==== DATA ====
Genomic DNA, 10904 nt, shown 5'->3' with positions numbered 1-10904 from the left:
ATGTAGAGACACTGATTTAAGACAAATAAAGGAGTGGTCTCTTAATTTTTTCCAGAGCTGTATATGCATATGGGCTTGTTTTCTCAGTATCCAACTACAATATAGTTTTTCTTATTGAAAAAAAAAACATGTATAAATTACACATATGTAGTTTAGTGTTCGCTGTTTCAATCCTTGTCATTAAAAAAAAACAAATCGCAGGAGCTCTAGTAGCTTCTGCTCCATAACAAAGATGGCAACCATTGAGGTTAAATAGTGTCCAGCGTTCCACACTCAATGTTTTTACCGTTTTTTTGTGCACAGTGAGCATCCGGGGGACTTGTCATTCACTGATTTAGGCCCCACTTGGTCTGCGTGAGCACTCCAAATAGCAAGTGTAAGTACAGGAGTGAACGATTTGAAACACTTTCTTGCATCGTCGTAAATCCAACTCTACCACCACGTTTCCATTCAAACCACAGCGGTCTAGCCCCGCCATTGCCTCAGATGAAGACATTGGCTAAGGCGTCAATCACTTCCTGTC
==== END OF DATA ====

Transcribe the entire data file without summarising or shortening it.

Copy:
Genomic DNA, 10904 nt, shown 5'->3' with positions numbered 1-10904 from the left:
ATGTAGAGACACTGATTTAAGACAAATAAAGGAGTGGTCTCTTAATTTTTTCCAGAGCTGTATATGCATATGGGCTTGTTTTCTCAGTATCCAACTACAATATAGTTTTTCTTATTGAAAAAAAAAACATGTATAAATTACACATATGTAGTTTAGTGTTCGCTGTTTCAATCCTTGTCATTAAAAAAAAACAAATCGCAGGAGCTCTAGTAGCTTCTGCTCCATAACAAAGATGGCAACCATTGAGGTTAAATAGTGTCCAGCGTTCCACACTCAATGTTTTTACCGTTTTTTTGTGCACAGTGAGCATCCGGGGGACTTGTCATTCACTGATTTAGGCCCCACTTGGTCTGCGTGAGCACTCCAAATAGCAAGTGTAAGTACAGGAGTGAACGATTTGAAACACTTTCTTGCATCGTCGTAAATCCAACTCTACCACCACGTTTCCATTCAAACCACAGCGGTCTAGCCCCGCCATTGCCTCAGATGAAGACATTGGCTAAGGCGTCAATCACTTCCTGTC